2017 Toyota LandCruiser Prado Review

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Toyota LandCruiser Prado

Overall Rating

0

3.5 out of 5 stars

Rating breakdown
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Safety, value & features

4 out of 5 stars

Comfort & space

4 out of 5 stars

Engine & gearbox

3 out of 5 stars

Ride & handling

3 out of 5 stars

Technology

4 out of 5 stars

Pros & Cons

  1. ProTough and comfortable family wagon that can go anywhere.

  2. ConLacklustre diesel performance

  3. The Pick: 2017 Toyota LandCruiser Prado GXL (4x4) 4D Wagon

What stands out?

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The Toyota Prado is a large SUV-type wagon with a seven-seat cabin, proven reliability, and peerless service back-up. For a big 4WD vehicle it is very comfortable as a day-to-day family car, but it is also built extra tough and is one of the best choices for long outback trips.

What might bug me?

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Modest overtaking performance. The 2.8-litre turbo diesel engine, first introduced in September 2015, is not significantly quicker than its predecessor.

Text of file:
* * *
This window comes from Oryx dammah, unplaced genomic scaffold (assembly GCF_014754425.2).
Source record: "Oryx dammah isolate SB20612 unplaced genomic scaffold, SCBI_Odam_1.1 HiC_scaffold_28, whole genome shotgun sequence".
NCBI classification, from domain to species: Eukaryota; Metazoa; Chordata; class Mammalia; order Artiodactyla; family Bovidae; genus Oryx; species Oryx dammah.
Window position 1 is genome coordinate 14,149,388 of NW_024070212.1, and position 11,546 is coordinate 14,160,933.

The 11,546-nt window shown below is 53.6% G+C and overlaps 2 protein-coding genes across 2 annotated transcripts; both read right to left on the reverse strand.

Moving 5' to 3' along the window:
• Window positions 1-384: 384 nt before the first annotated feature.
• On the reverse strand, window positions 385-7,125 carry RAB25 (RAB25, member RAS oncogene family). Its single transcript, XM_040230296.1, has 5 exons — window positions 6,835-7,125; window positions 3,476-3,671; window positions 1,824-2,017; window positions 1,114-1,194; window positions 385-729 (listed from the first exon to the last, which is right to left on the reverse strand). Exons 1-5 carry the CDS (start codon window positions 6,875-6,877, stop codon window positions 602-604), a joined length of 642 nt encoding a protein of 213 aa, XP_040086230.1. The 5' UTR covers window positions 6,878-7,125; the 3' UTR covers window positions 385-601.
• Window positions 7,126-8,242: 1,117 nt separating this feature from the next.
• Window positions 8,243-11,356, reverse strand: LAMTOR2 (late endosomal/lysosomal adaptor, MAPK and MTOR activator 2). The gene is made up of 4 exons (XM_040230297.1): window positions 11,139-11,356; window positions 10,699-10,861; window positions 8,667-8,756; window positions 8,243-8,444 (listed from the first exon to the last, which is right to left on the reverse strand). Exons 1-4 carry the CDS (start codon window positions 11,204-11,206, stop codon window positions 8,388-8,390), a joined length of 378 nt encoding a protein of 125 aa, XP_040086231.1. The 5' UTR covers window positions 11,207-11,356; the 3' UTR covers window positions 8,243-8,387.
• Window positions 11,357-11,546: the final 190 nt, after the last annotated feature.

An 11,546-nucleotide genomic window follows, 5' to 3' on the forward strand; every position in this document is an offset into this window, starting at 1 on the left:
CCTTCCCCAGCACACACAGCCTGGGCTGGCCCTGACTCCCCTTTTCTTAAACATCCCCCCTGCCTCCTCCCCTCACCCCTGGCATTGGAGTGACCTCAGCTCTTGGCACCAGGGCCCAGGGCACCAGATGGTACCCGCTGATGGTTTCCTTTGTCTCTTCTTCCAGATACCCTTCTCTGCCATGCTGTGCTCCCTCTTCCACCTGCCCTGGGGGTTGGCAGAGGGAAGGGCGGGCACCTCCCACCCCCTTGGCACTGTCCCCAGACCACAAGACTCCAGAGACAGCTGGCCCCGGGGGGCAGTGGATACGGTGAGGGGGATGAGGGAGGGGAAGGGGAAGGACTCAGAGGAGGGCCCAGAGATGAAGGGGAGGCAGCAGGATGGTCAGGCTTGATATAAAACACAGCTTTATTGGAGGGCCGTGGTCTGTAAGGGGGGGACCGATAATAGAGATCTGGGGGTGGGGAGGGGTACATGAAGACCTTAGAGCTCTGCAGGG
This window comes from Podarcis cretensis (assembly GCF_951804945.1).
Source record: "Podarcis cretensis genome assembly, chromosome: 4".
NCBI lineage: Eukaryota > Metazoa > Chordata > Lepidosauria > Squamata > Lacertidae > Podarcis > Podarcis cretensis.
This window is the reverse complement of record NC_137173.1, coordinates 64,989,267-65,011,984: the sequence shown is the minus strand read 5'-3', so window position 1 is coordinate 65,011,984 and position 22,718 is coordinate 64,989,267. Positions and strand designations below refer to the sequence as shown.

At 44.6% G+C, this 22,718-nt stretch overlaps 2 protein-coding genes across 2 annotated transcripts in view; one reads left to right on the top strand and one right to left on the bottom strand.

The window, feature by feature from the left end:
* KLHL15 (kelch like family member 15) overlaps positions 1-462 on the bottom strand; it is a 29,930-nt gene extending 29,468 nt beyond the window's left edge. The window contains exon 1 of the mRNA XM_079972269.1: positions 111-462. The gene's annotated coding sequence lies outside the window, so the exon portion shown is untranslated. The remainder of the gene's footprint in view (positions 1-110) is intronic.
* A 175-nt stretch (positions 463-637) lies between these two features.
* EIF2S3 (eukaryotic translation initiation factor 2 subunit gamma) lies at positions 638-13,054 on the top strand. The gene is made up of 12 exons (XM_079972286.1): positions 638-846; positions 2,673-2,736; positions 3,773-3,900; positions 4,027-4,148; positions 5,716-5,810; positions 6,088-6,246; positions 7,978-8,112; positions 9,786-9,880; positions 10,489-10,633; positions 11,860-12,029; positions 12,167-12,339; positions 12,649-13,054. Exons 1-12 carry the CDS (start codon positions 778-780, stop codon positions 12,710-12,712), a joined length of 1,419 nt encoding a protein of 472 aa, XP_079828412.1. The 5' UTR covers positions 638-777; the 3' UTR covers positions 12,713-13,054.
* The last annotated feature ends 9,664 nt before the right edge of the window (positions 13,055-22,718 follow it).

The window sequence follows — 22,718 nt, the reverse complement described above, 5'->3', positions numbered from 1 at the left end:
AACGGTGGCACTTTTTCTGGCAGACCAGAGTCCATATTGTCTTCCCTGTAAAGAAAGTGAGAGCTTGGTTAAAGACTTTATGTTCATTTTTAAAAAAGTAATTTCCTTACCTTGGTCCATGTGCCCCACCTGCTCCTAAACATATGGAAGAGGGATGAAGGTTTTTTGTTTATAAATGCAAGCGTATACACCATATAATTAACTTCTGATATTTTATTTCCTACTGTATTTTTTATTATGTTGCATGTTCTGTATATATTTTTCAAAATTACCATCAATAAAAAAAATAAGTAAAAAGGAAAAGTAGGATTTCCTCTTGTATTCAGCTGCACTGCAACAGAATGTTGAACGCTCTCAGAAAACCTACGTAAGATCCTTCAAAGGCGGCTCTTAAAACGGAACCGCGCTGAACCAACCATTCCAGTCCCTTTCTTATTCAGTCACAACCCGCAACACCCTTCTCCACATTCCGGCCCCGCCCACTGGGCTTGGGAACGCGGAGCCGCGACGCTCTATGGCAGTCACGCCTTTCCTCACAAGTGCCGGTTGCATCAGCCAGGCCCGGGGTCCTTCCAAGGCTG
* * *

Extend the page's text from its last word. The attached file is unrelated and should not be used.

That some other big wagons can legally tow more. The Prado is rated to tow up to1000kg less than the Jeep Grand Cherokee and Land Rover Discovery. (Which means you can’t match their ability to tow another big 4WD vehicle on a car trailer, for example.)

What body styles are there?

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Five-door wagon only. All but one version has seven seats. The exception is the least costly, the GX, which offers a five-seat option.

All Prados have dual-range, full-time four-wheel drive. The Prado is classified as a large SUV, lower priced.

What features do all Prados have?

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A rear-view camera, satellite navigation, cruise control, air-conditioning, Bluetooth phone connectivity, tilt and reach steering wheel adjustment, audio and phone controls on the steering wheel, and a USB port.

On all models, the doors can be opened as long as you have the key in your pocket or bag. To start the engine, you push a button. Toyota calls this Smart Entry and Smart Start.

Electronic stability control, which helps the driver control the vehicle in a skid. This is mandatory on all new cars.

Electronic traction control, which helps prevent wheelspin in slippery conditions and is a great help off-road.

Polished aluminium-alloy wheels, which are generally lighter and look fancier than steel wheels.

Seven airbags. Anti-lock brakes, and electronic stability control – which helps you control the vehicle in a skid. (For the placement of airbags, and more on Prado safety features, please open the Safety section below.)

All Prados come with a 100,000km, three-year warranty.

Which engine uses least fuel, and why wouldn't I choose it?